Command expose

Usage: juju expose [options] <application name>

Summary:

Makes an application publicly available over the network.

Options:

-B, --no-browser-login (= false)

Do not use web browser for authentication

-m, --model (= "")

Model to operate in. Accepts [<controller name>:]<model name>

--to-cidrs (= "")

A comma-delimited list of CIDRs that should be able to access the application ports once exposed

--to-spaces (= "")

A comma-delimited list of spaces that should be able to access the application ports once exposed

Details:

Adjusts the firewall rules and any relevant security mechanisms of the cloud to allow public access to the application.

If no additional options are specified, the command will, by default, allow access from 0.0.0.0/0 to all ports opened by the application. For example, to expose all ports opened by apache2, you can run:

juju expose apache2

The following options are available since Juju 2.9

The --endpoints option may be used to restrict the effect of this command to the list of ports opened for a comma-delimited list of endpoints. For instance, to only expose the ports opened by apache2 for the www endpoint, you can run:

juju expose apache2 --endpoints www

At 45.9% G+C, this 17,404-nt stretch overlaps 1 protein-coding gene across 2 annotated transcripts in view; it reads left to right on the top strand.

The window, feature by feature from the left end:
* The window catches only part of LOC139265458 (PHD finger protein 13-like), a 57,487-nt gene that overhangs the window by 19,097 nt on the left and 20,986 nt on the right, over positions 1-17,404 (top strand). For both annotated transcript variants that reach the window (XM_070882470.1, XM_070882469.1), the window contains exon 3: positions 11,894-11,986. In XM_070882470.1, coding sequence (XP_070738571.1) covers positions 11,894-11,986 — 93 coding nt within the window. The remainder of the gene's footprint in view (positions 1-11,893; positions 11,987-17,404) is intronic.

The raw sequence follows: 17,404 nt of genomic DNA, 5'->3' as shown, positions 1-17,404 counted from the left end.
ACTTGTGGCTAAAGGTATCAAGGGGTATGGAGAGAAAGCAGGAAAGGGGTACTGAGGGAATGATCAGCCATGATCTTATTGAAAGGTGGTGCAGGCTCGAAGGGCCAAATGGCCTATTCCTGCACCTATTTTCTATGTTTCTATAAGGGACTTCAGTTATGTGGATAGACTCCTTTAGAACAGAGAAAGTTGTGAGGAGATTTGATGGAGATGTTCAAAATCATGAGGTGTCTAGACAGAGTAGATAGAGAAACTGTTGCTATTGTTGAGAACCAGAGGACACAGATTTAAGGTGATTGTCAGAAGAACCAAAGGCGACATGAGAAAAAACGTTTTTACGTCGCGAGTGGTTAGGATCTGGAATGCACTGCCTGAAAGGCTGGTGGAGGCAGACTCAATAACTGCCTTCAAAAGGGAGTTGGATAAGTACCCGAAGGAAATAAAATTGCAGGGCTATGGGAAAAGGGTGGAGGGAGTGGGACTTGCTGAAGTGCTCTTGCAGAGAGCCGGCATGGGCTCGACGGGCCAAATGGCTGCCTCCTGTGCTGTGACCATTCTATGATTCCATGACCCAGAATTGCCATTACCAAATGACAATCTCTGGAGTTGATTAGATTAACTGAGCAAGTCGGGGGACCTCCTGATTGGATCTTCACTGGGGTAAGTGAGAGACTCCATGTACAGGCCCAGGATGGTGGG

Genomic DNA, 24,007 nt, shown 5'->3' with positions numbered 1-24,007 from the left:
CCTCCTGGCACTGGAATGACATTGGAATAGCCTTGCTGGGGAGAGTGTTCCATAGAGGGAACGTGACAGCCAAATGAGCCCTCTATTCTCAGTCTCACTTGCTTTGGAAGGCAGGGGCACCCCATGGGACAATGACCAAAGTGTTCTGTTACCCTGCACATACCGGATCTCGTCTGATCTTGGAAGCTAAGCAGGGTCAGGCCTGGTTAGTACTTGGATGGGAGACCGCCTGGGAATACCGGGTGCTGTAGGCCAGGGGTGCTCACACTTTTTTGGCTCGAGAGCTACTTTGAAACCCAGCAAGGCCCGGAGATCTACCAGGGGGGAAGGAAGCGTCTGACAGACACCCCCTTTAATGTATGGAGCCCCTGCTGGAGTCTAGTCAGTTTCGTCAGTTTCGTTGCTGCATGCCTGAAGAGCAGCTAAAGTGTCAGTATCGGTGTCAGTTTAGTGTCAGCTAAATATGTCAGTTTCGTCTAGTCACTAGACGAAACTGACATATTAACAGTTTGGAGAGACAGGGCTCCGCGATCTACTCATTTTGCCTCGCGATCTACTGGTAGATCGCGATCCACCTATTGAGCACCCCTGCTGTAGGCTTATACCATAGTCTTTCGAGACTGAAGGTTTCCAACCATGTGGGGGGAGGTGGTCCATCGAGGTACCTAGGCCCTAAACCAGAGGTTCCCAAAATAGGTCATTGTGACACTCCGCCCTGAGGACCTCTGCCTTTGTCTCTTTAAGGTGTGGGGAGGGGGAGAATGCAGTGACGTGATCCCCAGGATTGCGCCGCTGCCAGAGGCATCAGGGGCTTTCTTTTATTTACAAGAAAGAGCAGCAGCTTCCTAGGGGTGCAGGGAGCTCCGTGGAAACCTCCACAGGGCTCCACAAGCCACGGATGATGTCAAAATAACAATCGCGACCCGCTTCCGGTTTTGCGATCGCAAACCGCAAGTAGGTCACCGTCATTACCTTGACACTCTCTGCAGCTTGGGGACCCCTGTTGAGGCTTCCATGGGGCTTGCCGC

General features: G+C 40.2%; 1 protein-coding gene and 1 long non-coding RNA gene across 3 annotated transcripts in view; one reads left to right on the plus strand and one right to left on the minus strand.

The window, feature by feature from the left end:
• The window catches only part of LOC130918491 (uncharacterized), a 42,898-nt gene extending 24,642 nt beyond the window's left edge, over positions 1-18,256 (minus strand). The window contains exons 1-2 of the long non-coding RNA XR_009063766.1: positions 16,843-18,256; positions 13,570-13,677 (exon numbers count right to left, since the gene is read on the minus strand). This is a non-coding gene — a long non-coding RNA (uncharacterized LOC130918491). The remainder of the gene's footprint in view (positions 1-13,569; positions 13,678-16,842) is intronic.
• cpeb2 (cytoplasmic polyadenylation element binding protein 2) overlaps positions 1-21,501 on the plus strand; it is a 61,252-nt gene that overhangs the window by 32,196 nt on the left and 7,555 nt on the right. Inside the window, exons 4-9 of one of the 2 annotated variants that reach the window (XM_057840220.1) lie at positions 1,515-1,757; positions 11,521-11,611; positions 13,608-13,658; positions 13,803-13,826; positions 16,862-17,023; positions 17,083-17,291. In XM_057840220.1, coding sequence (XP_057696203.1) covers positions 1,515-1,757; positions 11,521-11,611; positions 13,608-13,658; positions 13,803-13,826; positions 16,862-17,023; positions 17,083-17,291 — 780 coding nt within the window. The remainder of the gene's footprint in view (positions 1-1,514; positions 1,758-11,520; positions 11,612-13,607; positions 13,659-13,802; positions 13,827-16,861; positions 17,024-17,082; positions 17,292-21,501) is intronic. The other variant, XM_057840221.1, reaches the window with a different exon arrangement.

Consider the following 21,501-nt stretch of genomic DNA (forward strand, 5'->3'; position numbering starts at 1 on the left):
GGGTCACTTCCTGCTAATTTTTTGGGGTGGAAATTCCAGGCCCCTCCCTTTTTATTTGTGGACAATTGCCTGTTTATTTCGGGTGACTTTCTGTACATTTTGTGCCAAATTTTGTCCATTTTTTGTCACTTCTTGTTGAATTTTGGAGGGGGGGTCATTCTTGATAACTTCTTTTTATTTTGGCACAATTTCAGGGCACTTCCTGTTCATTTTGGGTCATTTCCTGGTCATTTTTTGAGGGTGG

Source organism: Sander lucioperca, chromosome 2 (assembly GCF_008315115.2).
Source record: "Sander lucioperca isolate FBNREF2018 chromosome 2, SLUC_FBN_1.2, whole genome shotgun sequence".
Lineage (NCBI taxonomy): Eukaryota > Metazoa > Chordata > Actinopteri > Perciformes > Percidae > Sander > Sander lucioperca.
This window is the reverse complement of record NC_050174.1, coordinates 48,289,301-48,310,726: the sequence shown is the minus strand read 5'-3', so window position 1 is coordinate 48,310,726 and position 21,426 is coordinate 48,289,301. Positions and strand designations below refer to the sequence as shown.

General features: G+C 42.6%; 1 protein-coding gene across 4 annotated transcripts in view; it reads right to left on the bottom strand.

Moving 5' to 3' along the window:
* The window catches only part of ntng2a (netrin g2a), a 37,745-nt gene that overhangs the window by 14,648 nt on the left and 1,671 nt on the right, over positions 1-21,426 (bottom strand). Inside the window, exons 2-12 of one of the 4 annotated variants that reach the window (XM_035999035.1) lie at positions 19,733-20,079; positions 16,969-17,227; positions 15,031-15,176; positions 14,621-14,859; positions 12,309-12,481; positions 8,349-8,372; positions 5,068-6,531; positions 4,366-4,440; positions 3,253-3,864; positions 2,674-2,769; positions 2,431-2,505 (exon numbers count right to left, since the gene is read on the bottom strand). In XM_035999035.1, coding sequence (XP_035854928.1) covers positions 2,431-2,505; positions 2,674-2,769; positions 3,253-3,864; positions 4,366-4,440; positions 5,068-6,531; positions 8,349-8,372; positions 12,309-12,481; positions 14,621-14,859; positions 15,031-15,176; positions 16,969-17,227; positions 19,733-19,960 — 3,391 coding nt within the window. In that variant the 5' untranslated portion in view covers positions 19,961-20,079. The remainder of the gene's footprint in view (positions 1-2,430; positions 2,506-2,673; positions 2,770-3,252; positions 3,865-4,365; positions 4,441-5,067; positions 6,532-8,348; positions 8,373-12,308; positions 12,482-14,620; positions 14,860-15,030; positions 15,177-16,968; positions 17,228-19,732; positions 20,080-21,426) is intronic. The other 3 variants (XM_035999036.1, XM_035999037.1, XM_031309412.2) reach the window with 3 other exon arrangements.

To make the selected set of ports accessible by specific CIDRs, the --to-cidrs option may be used with a comma-delimited list of CIDR values. For example:

juju expose apache2 --to-cidrs 10.0.0.0/24,192.168.1.0/24

To make the selected set of ports accessible by specific spaces, the --to-spaces option may be used with a comma-delimited list of space names. For example:

juju expose apache2 --to-spaces public

All of the above options can be combined together. In addition, multiple “juju expose” invocations can be used to specify granular expose rules for different endpoints. For example, to allow access to all opened apache ports from 0.0.0.0/0 but restrict access to any port opened for the logs endpoint to CIDR 10.0.0.0/24 you can run:

juju expose apache2
juju expose apache2 --endpoints logs --to-cidrs 10.0.0.0/24

Each “juju expose” invocation always overwrites any previous expose rule for
the same endpoint name. For example, running the following commands instructs
juju to only allow access to ports opened for the logs endpoint from CIDR
192.168.0.0/24.

juju expose apache2 --endpoints logs --to-cidrs 10.0.0.0/24
juju expose apache2 --endpoints logs --to-cidrs 192.168.0.0/24

See also:
unexpose

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